RENTON — Seahawks offensive line coach Tom Cable is a firm believer of treating every player, be it first-round pick or practice-squad dreamer, equally.
“I never have liked or understood how you can make this guy all that or this guy all that,” Cable said. “It’s B.S. to me. They’re all just tough guys who want to work hard and play professional football, so they ought to be treated that way. In our room there is no one bigger or greater than anyone else.”
And as it turns out, that’s a pretty good way to approach things, particularly when everyone from first-round picks to former practice-squad dreamers have seen significant playing time this season.
As seems to be the case every year with the Seahawks, offensive line injuries have piled up this season, but unlike the past couple of seasons when injuries have caused the offense to go stagnant, the Seahawks have managed to show continuous growth even as starters go down with season-ending injuries.
Rookies John Moffitt and James Carpenter went down with season-ending knee injuries less than a week apart, leaving the Seahawks without the right side of their line for the remainder of the season. Even worse, those injuries happened right when the line, which had a hard time meshing thanks to the lack of offseason workouts, had just started to come together.
Enter Breno Giacomini, who spent most of last season on Seattle’s practice squad, at right tackle, and Paul McQuistan a versatile veteran who had started only 12 games in his first five seasons, at right guard. Three weeks later, left tackle Russell Okung was lost for the season because of a pectoral injury. That meant a move to left tackle for McQuistan, and a starting role for Lemuel Jeanpierre, another player who spent most of last year on Seattle’s practice squad.
So what happened in those six games with two or three new starters? Seattle averaged 125.8 rushing yards per game, allowed 15 sacks — not a great number, but hardly the disaster it could have been either — and won four games. In last week’s loss to San Francisco, the Seahawks rushed for 126 yards against a defense that was holding teams to an average of 71.5 rushing yards heading into the game. Marshawn Lynch’s 4-yard touchdown run was the first rushing touchdown San Francisco had allowed all season, and he also became the first 100-yard rusher against the 49ers since November of 2009.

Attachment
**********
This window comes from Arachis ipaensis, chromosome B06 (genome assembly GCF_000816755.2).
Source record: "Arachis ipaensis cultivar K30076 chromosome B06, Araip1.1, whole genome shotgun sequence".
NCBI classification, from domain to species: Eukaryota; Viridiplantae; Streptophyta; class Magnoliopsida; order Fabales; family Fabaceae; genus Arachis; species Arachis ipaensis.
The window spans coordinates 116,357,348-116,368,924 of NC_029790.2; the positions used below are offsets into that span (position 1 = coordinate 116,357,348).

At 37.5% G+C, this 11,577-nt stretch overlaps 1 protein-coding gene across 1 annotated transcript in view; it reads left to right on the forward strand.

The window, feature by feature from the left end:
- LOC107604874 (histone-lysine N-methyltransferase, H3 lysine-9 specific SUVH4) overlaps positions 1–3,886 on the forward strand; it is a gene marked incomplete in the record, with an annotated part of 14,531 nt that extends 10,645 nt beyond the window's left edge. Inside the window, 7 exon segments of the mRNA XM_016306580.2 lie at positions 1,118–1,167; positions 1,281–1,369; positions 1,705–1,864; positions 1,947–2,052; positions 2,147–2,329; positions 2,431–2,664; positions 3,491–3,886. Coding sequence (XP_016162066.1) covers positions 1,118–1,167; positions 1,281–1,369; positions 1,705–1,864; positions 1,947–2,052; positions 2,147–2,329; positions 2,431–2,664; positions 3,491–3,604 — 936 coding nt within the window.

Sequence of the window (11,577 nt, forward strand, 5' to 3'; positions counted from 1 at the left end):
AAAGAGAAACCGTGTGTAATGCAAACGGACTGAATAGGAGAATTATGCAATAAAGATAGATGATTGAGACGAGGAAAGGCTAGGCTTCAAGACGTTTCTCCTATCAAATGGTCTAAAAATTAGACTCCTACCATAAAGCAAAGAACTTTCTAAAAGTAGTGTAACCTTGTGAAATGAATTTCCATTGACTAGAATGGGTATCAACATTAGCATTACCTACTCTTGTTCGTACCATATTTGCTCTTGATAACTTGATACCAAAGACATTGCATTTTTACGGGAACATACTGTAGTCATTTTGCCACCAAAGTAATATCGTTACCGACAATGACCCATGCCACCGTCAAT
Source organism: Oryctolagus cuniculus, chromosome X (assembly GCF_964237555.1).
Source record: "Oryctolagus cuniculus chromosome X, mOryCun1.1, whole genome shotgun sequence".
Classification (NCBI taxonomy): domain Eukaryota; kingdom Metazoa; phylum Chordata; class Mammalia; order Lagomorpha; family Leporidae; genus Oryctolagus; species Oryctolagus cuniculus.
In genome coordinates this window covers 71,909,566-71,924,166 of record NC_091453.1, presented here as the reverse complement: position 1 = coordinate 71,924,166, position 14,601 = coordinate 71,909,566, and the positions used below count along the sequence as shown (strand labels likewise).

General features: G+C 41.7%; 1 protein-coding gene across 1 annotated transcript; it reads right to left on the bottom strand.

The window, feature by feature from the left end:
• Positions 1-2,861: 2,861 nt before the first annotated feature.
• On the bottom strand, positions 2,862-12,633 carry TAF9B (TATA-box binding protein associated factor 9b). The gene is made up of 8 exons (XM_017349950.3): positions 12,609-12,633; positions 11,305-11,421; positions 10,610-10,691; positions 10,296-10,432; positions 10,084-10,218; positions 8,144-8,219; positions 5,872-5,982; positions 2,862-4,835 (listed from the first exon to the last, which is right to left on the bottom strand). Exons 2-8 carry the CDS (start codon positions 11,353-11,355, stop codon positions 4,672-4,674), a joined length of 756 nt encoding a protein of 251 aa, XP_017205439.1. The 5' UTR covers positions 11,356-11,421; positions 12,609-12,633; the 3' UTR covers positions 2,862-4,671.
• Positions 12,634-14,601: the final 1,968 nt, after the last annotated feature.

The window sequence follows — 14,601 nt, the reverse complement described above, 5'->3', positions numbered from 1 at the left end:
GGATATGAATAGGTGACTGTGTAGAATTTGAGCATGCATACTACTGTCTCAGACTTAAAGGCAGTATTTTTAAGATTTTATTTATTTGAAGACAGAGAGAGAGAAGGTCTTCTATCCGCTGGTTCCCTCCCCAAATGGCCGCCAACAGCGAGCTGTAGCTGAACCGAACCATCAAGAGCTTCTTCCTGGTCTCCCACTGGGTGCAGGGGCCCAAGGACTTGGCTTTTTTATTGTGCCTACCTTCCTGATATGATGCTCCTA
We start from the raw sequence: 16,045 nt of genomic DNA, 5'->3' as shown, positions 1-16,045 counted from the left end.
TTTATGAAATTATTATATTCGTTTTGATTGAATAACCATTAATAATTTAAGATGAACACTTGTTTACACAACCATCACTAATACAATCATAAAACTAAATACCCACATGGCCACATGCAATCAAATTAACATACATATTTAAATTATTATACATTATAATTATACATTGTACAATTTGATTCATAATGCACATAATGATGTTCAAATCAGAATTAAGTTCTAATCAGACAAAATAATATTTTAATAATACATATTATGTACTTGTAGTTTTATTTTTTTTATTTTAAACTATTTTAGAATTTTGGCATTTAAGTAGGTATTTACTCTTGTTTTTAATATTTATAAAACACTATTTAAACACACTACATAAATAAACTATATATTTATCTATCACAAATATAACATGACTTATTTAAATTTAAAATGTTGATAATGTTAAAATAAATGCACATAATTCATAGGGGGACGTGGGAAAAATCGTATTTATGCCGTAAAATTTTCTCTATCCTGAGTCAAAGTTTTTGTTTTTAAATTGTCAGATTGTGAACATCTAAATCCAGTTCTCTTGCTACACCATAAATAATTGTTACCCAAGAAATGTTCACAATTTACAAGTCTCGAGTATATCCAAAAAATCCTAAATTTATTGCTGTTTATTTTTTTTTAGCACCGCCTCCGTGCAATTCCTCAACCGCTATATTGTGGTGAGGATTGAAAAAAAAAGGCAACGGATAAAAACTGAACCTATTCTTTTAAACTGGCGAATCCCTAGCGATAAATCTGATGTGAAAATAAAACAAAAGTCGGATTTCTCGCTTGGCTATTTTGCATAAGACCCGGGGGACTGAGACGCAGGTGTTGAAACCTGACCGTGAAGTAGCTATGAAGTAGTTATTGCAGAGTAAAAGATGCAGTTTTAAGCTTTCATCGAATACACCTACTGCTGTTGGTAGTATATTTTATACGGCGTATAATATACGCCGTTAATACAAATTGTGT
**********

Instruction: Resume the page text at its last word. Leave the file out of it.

“It’s amazing that we’ve been able to do this,” said Seahawks coach Pete Carroll. “Most teams would not be able to do this. We couldn’t do it a year ago. When we got banged up, we couldn’t sustain. We just didn’t have the depth.”
The development of Seattle’s line has not just been good for this season, but it also bodes very well for next season. By the end of this season, McQuistan will have started 10 games at three different positions, Giacomini will have started eight, and Jeanpierre will have started five.
“If we can keep this group together, it’s going to be pretty promising,” said center Max Unger.
Of course, the improvement of the running game has also had a lot to do with the player who has been carrying the ball. Marshawn Lynch, who with one game remaining has already established career highs in rushing yards and touchdowns, says this year has been better, in part, because he has matured. Lynch has seen the way fellow running back Leon Washington takes care of his body and prepares for games and tried to be better in that area; he has studied with fullback Michael Robinson and running back Justin Forsett.
“I feel I became a pro this year,” he said. “In the studying, the taking care of my body, doing the little things that I could have gotten away with when I was younger, like not stretching, just going out there … A lot of the things I have learned, I have learned from those guys in that room.”
Lynch has also gone to Cable and asked how he can be a better fit in a new rushing scheme.
“He came to me a few weeks back and said, ‘Help me do what the other backs have done in this thing,’” Cable said. “And we made a deal: ‘You have to do it the way I ask you to do it,’ and he’s done it. A lot of credit goes to him because he was able to maybe push his ego or push his own beliefs, to some extent, aside and embrace something new.”
Receiver Ben Obomanu and linebacker David Hawthorne both sat out Wednesday’s practice with knee injuries, and while Hawthorne, who has been battling the injury since the preseason, is fully expected to play, Obomanu will likely be a game-day decision, Carroll said.
“We’re going to rest him during the week and see,” Carroll said. “We think he can play.”
Defensive tackle Clinton McDonald (concussion), linebacker Malcolm Smith (concussion) and Kennard Cox (hamstring), who all missed last weekend’s game, practiced fully and are on track to return to action Sunday.
Herald Writer John Boyle: firstname.lastname@example.org. For more Seahawks coverage, check out the Seahawks blog at heraldnet.com/seahawksblog